In Square Meal, you play a cute boxy monster trying to escape from a sinister dungeon. Well, perhaps sinister is a bit of an overstatement—someone has left delicious food lying about all over the place, after all. Still, there are a number of different monsters patrolling each of the 50 levels, as well as floor spikes, exploding blocks, slippery patches, and other hazards. Using the arrow keys, move around each level and use the spacebar to swallow all of the enemies. Before you can eat a monster though, you must first stun it by hitting it with a block. Use the spacebar to swallow a block, then reposition yourself and hit space again to shoot the block at an enemy.
There are a number of different types of blocks available to swallow and shoot. In addition to the normal gray blocks that behave quite predictably, there are also brown blocks that disintegrate when they hit something, blue slow blocks that lose momentum more quickly, green rubber blocks that will bounce off of things (be careful of the rebound!), and black bomb blocks that give you a short countdown and then explode. The normal gray blocks are usually the best to use—they can't kill you, they don't disappear once used, and they travel quickly. Really, all you need is one of these per level, but you are usually given much more than that.
The five types of blocks and four types of enemies combined with the various other hazards provide enough material so that the fifty levels are for the most part unique. However, there are only a handful that are truly challenging—you'll be able to pass most of them on your first try. I was expecting the levels to become more puzzle-like as they progressed, but only a few took advantage of elements such as the retractable spikes and limited ammunition. There's not even a time limit. Mostly, you'll just find yourself avoiding the monsters until you can get in a position to stun and swallow them. Also, I was expecting one or two more types of monsters to appear that were either faster or smarter than the four that exist, but that never happened.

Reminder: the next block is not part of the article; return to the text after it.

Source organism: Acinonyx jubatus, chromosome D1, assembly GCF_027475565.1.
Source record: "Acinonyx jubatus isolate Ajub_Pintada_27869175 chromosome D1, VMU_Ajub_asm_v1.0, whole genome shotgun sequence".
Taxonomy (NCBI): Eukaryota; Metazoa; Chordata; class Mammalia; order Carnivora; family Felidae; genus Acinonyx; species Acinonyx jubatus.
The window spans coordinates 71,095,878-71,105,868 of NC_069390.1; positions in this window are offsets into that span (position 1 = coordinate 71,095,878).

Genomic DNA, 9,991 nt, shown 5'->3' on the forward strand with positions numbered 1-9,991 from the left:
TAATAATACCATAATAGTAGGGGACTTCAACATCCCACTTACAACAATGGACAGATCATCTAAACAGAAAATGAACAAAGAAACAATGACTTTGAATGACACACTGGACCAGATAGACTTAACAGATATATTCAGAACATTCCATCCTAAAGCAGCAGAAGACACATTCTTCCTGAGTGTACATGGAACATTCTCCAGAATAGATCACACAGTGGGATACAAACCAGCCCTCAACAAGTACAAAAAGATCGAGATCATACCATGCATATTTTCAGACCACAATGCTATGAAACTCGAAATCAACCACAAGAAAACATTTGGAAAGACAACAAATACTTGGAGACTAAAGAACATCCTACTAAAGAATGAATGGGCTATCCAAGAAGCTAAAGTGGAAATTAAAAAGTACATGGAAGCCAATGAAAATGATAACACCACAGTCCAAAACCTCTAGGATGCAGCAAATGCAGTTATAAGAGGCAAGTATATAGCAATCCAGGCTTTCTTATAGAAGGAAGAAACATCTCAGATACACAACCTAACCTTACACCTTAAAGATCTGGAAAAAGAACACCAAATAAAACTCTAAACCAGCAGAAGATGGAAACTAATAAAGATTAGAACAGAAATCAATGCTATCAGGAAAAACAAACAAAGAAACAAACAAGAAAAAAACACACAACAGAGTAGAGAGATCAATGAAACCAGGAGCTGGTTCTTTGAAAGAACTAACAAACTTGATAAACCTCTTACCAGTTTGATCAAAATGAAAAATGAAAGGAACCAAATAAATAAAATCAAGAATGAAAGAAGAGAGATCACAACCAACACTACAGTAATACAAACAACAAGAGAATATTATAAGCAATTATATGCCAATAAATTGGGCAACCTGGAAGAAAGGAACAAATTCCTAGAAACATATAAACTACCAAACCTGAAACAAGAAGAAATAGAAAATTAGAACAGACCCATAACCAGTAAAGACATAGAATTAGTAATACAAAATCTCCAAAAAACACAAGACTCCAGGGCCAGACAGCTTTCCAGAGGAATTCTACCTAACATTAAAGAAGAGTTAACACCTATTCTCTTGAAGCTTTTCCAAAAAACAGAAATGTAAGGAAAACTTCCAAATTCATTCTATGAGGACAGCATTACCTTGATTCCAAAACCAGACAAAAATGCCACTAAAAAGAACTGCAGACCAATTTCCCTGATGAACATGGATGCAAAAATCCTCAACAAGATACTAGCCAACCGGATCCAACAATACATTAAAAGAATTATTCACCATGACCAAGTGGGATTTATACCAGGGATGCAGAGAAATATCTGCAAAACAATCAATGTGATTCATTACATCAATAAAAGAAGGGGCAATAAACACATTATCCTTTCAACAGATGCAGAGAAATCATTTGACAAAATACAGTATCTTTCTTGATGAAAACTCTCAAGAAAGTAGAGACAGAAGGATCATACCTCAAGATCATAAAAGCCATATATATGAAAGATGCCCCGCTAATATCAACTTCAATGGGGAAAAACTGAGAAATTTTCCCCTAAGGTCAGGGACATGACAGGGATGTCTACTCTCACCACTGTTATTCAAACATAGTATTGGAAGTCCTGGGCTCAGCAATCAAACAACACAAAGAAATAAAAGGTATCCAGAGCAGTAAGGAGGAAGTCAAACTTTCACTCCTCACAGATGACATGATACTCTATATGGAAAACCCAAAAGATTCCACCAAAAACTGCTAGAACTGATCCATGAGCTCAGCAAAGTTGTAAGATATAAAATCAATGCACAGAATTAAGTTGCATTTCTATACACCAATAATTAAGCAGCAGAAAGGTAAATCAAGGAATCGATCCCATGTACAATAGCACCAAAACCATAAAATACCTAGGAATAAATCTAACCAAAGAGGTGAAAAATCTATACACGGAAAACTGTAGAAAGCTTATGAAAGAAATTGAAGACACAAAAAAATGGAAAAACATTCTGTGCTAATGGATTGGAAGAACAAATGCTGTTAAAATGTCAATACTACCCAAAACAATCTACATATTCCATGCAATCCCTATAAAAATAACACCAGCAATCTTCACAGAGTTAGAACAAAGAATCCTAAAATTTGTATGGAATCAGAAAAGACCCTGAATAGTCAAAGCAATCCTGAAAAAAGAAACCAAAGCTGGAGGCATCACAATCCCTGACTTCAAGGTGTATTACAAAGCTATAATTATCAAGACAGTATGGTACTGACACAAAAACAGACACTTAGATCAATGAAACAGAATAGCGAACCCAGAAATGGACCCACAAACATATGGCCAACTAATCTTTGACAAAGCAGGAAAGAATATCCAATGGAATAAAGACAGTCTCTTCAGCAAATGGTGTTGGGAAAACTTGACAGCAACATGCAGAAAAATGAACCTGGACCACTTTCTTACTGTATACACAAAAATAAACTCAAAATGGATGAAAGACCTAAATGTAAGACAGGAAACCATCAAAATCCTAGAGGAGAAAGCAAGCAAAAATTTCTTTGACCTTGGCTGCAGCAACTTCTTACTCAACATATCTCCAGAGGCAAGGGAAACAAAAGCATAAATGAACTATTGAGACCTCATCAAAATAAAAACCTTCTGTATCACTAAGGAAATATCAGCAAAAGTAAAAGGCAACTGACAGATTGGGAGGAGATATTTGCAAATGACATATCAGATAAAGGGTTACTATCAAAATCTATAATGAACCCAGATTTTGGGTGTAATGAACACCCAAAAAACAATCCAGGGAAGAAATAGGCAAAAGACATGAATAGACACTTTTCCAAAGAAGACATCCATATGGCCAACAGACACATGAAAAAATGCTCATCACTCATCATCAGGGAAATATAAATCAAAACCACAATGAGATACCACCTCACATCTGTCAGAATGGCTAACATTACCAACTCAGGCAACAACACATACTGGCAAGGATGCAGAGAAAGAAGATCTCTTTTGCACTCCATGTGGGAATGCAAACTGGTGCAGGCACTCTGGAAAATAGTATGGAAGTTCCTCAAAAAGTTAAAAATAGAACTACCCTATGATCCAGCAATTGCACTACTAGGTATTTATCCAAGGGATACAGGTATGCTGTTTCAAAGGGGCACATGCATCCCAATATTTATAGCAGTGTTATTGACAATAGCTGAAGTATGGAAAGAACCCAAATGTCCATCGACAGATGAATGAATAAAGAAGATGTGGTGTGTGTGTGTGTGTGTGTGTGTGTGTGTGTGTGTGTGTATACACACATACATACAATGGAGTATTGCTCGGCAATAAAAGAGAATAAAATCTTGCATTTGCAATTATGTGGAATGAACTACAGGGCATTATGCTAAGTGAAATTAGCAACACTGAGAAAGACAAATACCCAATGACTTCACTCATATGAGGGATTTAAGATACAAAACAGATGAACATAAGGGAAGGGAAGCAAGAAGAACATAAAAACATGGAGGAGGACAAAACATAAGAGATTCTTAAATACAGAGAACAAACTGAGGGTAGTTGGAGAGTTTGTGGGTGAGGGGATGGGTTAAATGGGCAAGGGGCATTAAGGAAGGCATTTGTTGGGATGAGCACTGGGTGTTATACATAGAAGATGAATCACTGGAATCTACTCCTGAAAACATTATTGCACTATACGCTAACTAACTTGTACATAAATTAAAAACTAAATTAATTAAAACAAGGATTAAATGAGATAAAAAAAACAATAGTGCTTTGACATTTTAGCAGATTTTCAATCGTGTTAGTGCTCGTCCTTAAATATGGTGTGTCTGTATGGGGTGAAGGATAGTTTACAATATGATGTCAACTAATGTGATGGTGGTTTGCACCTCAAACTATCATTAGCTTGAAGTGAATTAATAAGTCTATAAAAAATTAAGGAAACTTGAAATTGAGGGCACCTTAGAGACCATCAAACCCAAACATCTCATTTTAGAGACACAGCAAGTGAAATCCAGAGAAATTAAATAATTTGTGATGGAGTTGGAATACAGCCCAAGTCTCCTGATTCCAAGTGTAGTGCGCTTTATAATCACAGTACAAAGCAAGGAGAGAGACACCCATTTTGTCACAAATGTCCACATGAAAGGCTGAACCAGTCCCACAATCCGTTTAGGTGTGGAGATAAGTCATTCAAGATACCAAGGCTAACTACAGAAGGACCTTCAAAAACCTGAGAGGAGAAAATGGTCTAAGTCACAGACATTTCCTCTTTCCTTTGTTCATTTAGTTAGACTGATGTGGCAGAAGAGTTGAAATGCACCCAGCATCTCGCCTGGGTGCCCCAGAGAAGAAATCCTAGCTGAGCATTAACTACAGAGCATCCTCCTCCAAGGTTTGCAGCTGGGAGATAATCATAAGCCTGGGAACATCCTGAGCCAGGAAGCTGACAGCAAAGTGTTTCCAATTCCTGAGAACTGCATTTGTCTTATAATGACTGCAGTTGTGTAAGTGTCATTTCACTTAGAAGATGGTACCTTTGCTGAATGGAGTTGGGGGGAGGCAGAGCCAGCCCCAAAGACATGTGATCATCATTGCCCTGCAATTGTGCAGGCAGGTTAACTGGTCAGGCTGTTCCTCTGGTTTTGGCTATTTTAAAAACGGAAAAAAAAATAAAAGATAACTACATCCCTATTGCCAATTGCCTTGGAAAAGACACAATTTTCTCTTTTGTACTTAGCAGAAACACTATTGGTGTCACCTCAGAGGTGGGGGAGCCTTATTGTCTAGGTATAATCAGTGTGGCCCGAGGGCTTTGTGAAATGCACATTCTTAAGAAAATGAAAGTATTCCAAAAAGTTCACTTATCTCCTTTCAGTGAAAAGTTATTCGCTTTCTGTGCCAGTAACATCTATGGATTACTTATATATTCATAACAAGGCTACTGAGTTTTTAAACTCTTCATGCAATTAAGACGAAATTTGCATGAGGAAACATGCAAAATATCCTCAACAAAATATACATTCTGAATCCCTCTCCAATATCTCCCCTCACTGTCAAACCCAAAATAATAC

As a result of these game design choices, much of the challenge of Square Meal comes from trying to maximize your score. You have only one life, although thankfully you do not have to start at Level 1 when you die. Nevertheless, your score resets to zero every time you die, so scoring well will require a certain degree of perfection. If you're not careful, you can also miss points on levels by clearing all the monsters before eating all of the bonus food items, or if an exploding block takes food or monsters with it.
With Square Meal, the folks at Nitrome have once again played to their strengths: classic arcade-style gameplay, cute pixelated graphics and an infectious soundtrack that somehow never quite gets old (although if it does, there's a button to turn it off). There's also a collaborative 2-player mode that can be fun to play with a buddy, although it doesn't really add anything to the gameplay.